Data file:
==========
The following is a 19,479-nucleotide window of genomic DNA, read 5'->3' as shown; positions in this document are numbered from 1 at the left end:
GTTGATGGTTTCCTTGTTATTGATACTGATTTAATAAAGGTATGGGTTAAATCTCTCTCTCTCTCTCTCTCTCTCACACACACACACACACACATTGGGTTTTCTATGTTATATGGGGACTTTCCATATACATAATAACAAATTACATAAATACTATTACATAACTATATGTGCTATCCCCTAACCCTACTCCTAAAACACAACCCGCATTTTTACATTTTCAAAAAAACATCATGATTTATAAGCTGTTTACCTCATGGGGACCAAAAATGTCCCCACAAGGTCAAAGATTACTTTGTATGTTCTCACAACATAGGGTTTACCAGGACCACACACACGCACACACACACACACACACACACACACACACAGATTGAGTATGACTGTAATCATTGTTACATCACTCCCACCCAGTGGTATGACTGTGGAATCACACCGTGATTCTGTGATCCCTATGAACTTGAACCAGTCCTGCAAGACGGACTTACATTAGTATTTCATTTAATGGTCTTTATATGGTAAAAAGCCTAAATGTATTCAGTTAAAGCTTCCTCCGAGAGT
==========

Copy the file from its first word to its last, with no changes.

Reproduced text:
The following is a 19,479-nucleotide window of genomic DNA, read 5'->3' as shown; positions in this document are numbered from 1 at the left end:
GTTGATGGTTTCCTTGTTATTGATACTGATTTAATAAAGGTATGGGTTAAATCTCTCTCTCTCTCTCTCTCTCTCACACACACACACACACACATTGGGTTTTCTATGTTATATGGGGACTTTCCATATACATAATAACAAATTACATAAATACTATTACATAACTATATGTGCTATCCCCTAACCCTACTCCTAAAACACAACCCGCATTTTTACATTTTCAAAAAAACATCATGATTTATAAGCTGTTTACCTCATGGGGACCAAAAATGTCCCCACAAGGTCAAAGATTACTTTGTATGTTCTCACAACATAGGGTTTACCAGGACCACACACACGCACACACACACACACACACACACACACACACAGATTGAGTATGACTGTAATCATTGTTACATCACTCCCACCCAGTGGTATGACTGTGGAATCACACCGTGATTCTGTGATCCCTATGAACTTGAACCAGTCCTGCAAGACGGACTTACATTAGTATTTCATTTAATGGTCTTTATATGGTAAAAAGCCTAAATGTATTCAGTTAAAGCTTCCTCCGAGAGT